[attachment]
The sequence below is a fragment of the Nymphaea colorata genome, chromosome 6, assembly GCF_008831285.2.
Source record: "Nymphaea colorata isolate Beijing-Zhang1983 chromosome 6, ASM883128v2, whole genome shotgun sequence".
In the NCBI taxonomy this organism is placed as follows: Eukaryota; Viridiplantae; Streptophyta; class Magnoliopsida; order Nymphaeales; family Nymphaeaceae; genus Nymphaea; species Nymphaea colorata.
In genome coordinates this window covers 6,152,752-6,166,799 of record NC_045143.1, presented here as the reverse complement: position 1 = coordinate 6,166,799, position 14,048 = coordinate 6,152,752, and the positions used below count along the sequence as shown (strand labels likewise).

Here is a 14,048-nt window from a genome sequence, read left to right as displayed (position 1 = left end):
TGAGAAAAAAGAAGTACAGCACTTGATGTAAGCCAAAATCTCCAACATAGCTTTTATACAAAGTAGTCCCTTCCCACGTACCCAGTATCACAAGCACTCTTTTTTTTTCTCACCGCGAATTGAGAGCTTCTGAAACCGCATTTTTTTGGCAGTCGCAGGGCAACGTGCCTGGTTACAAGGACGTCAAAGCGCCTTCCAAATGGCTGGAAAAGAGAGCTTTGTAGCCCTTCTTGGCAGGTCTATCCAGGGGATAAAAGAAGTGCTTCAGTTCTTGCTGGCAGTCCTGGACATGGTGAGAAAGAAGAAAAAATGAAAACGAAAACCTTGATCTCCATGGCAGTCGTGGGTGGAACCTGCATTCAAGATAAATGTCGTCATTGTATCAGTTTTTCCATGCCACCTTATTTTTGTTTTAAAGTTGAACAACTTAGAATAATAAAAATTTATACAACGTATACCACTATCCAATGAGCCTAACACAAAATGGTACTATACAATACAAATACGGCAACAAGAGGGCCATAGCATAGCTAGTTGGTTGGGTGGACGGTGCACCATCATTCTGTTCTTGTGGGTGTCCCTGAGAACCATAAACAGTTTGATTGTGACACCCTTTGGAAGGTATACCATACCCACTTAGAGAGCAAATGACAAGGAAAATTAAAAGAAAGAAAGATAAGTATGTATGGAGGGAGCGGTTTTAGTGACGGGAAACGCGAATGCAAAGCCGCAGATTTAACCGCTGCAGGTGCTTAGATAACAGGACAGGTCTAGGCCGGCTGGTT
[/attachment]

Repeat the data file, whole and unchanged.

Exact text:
The sequence below is a fragment of the Nymphaea colorata genome, chromosome 6, assembly GCF_008831285.2.
Source record: "Nymphaea colorata isolate Beijing-Zhang1983 chromosome 6, ASM883128v2, whole genome shotgun sequence".
In the NCBI taxonomy this organism is placed as follows: Eukaryota; Viridiplantae; Streptophyta; class Magnoliopsida; order Nymphaeales; family Nymphaeaceae; genus Nymphaea; species Nymphaea colorata.
In genome coordinates this window covers 6,152,752-6,166,799 of record NC_045143.1, presented here as the reverse complement: position 1 = coordinate 6,166,799, position 14,048 = coordinate 6,152,752, and the positions used below count along the sequence as shown (strand labels likewise).

Here is a 14,048-nt window from a genome sequence, read left to right as displayed (position 1 = left end):
TGAGAAAAAAGAAGTACAGCACTTGATGTAAGCCAAAATCTCCAACATAGCTTTTATACAAAGTAGTCCCTTCCCACGTACCCAGTATCACAAGCACTCTTTTTTTTTCTCACCGCGAATTGAGAGCTTCTGAAACCGCATTTTTTTGGCAGTCGCAGGGCAACGTGCCTGGTTACAAGGACGTCAAAGCGCCTTCCAAATGGCTGGAAAAGAGAGCTTTGTAGCCCTTCTTGGCAGGTCTATCCAGGGGATAAAAGAAGTGCTTCAGTTCTTGCTGGCAGTCCTGGACATGGTGAGAAAGAAGAAAAAATGAAAACGAAAACCTTGATCTCCATGGCAGTCGTGGGTGGAACCTGCATTCAAGATAAATGTCGTCATTGTATCAGTTTTTCCATGCCACCTTATTTTTGTTTTAAAGTTGAACAACTTAGAATAATAAAAATTTATACAACGTATACCACTATCCAATGAGCCTAACACAAAATGGTACTATACAATACAAATACGGCAACAAGAGGGCCATAGCATAGCTAGTTGGTTGGGTGGACGGTGCACCATCATTCTGTTCTTGTGGGTGTCCCTGAGAACCATAAACAGTTTGATTGTGACACCCTTTGGAAGGTATACCATACCCACTTAGAGAGCAAATGACAAGGAAAATTAAAAGAAAGAAAGATAAGTATGTATGGAGGGAGCGGTTTTAGTGACGGGAAACGCGAATGCAAAGCCGCAGATTTAACCGCTGCAGGTGCTTAGATAACAGGACAGGTCTAGGCCGGCTGGTT